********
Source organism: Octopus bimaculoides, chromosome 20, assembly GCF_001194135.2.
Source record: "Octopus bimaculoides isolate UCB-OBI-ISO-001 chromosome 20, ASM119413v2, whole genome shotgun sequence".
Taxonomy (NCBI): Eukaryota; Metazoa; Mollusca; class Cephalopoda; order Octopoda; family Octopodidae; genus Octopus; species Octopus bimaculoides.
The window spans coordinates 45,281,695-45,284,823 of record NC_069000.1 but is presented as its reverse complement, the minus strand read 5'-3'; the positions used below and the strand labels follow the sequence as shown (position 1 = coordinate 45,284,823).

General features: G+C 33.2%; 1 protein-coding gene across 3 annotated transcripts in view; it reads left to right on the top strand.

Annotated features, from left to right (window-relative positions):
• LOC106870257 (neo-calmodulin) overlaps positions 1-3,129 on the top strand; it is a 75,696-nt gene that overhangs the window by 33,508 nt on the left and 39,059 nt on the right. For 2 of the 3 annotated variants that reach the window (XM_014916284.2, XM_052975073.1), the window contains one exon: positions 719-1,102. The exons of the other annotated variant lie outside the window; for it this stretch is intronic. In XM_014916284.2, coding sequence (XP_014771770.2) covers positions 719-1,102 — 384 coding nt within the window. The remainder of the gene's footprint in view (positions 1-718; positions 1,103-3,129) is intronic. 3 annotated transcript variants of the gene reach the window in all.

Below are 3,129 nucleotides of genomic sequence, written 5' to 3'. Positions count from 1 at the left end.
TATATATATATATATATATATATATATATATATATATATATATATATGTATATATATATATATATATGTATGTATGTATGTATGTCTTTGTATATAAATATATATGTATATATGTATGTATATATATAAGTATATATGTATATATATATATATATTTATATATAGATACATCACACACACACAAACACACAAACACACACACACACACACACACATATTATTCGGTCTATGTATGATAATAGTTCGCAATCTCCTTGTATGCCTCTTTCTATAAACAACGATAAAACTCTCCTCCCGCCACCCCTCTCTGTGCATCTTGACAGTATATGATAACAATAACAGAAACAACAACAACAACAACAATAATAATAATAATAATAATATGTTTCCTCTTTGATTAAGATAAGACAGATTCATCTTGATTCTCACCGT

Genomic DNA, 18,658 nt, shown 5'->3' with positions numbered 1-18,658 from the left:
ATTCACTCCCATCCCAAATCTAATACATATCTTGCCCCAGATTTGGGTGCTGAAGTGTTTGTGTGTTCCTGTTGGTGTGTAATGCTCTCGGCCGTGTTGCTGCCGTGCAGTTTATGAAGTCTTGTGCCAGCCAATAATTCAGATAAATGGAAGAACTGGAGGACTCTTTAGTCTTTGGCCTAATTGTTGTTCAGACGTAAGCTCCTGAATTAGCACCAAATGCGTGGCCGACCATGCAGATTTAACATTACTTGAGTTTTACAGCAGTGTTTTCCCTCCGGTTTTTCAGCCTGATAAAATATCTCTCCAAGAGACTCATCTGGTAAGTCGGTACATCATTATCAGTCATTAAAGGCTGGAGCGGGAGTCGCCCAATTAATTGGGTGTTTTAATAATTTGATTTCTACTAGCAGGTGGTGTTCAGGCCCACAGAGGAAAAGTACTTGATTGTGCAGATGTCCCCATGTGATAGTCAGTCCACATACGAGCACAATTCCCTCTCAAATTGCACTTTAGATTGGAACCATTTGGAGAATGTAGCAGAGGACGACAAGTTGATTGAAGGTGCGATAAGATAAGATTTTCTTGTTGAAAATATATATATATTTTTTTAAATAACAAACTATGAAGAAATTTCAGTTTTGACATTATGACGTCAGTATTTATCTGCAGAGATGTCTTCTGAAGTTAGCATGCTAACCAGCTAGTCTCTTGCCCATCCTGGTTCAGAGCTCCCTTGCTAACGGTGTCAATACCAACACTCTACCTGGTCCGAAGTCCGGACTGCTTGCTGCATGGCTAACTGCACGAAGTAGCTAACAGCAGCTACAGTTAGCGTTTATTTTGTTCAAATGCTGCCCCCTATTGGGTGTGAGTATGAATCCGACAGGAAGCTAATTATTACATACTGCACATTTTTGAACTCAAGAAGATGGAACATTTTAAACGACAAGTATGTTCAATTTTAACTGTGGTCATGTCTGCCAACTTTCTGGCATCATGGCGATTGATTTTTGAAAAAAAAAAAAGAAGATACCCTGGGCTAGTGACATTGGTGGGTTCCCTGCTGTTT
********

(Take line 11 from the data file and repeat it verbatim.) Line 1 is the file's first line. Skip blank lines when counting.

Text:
ATTCACTCCCATCCCAAATCTAATACATATCTTGCCCCAGATTTGGGTGCTGAAGTGTTTGTGTGTTCCTGTTGGTGTGTAATGCTCTCGGCCGTGTTGCTGCCGTGCAGTTTATGAAGTCTTGTGCCAGCCAATAATTCAGATAAATGGAAGAACTGGAGGACTCTTTAGTCTTTGGCCTAATTGTTGTTCAGACGTAAGCTCCTGAATTAGCACCAAATGCGTGGCCGACCATGCAGATTTAACATTACTTGAGTTTTACAGCAGTGTTTTCCCTCCGGTTTTTCAGCCTGATAAAATATCTCTCCAAGAGACTCATCTGGTAAGTCGGTACATCATTATCAGTCATTAAAGGCTGGAGCGGGAGTCGCCCAATTAATTGGGTGTTTTAATAATTTGATTTCTACTAGCAGGTGGTGTTCAGGCCCACAGAGGAAAAGTACTTGATTGTGCAGATGTCCCCATGTGATAGTCAGTCCACATACGAGCACAATTCCCTCTCAAATTGCACTTTAGATTGGAACCATTTGGAGAATGTAGCAGAGGACGACAAGTTGATTGAAGGTGCGATAAGATAAGATTTTCTTGTTGAAAATATATATATATTTTTTTAAATAACAAACTATGAAGAAATTTCAGTTTTGACATTATGACGTCAGTATTTATCTGCAGAGATGTCTTCTGAAGTTAGCATGCTAACCAGCTAGTCTCTTGCCCATCCTGGTTCAGAGCTCCCTTGCTAACGGTGTCAATACCAACACTCTACCTGGTCCGAAGTCCGGACTGCTTGCTGCATGGCTAACTGCACGAAGTAGCTAACAGCAGCTACAGTTAGCGTTTATTTTGTTCAAATGCTGCCCCCTATTGGGTGTGAGTATGAATCCGACAGGAAGCTAATTATTACATACTGCACATTTTTGAACTCAAGAAGATGGAACATTTTAAACGACAAGTATGTTCAATTTTAACTGTGGTCATGTCTGCCAACTTTCTGGCATCATGGCGATTGATTTTTGAAAAAAAAAAAAGAAGATACCCTGGGCTAGTGACATTGGTGGGTTCCCTGCTGTTT